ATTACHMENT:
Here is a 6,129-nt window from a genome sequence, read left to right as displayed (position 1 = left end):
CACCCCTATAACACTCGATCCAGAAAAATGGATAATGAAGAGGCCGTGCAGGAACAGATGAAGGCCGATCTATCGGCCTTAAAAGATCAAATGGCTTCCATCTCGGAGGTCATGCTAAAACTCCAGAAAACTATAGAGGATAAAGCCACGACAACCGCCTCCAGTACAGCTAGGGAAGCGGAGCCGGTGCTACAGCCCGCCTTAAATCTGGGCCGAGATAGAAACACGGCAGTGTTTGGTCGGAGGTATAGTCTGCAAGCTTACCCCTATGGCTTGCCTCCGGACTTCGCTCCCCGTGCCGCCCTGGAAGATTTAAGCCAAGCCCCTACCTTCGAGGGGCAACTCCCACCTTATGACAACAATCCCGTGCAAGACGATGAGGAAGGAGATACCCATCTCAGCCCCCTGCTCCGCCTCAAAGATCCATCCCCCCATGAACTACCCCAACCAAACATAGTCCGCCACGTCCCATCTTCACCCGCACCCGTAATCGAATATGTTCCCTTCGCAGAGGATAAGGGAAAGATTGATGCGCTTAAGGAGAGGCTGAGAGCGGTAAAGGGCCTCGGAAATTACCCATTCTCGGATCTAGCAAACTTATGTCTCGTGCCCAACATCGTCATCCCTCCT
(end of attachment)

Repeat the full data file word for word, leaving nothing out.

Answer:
Here is a 6,129-nt window from a genome sequence, read left to right as displayed (position 1 = left end):
CACCCCTATAACACTCGATCCAGAAAAATGGATAATGAAGAGGCCGTGCAGGAACAGATGAAGGCCGATCTATCGGCCTTAAAAGATCAAATGGCTTCCATCTCGGAGGTCATGCTAAAACTCCAGAAAACTATAGAGGATAAAGCCACGACAACCGCCTCCAGTACAGCTAGGGAAGCGGAGCCGGTGCTACAGCCCGCCTTAAATCTGGGCCGAGATAGAAACACGGCAGTGTTTGGTCGGAGGTATAGTCTGCAAGCTTACCCCTATGGCTTGCCTCCGGACTTCGCTCCCCGTGCCGCCCTGGAAGATTTAAGCCAAGCCCCTACCTTCGAGGGGCAACTCCCACCTTATGACAACAATCCCGTGCAAGACGATGAGGAAGGAGATACCCATCTCAGCCCCCTGCTCCGCCTCAAAGATCCATCCCCCCATGAACTACCCCAACCAAACATAGTCCGCCACGTCCCATCTTCACCCGCACCCGTAATCGAATATGTTCCCTTCGCAGAGGATAAGGGAAAGATTGATGCGCTTAAGGAGAGGCTGAGAGCGGTAAAGGGCCTCGGAAATTACCCATTCTCGGATCTAGCAAACTTATGTCTCGTGCCCAACATCGTCATCCCTCCT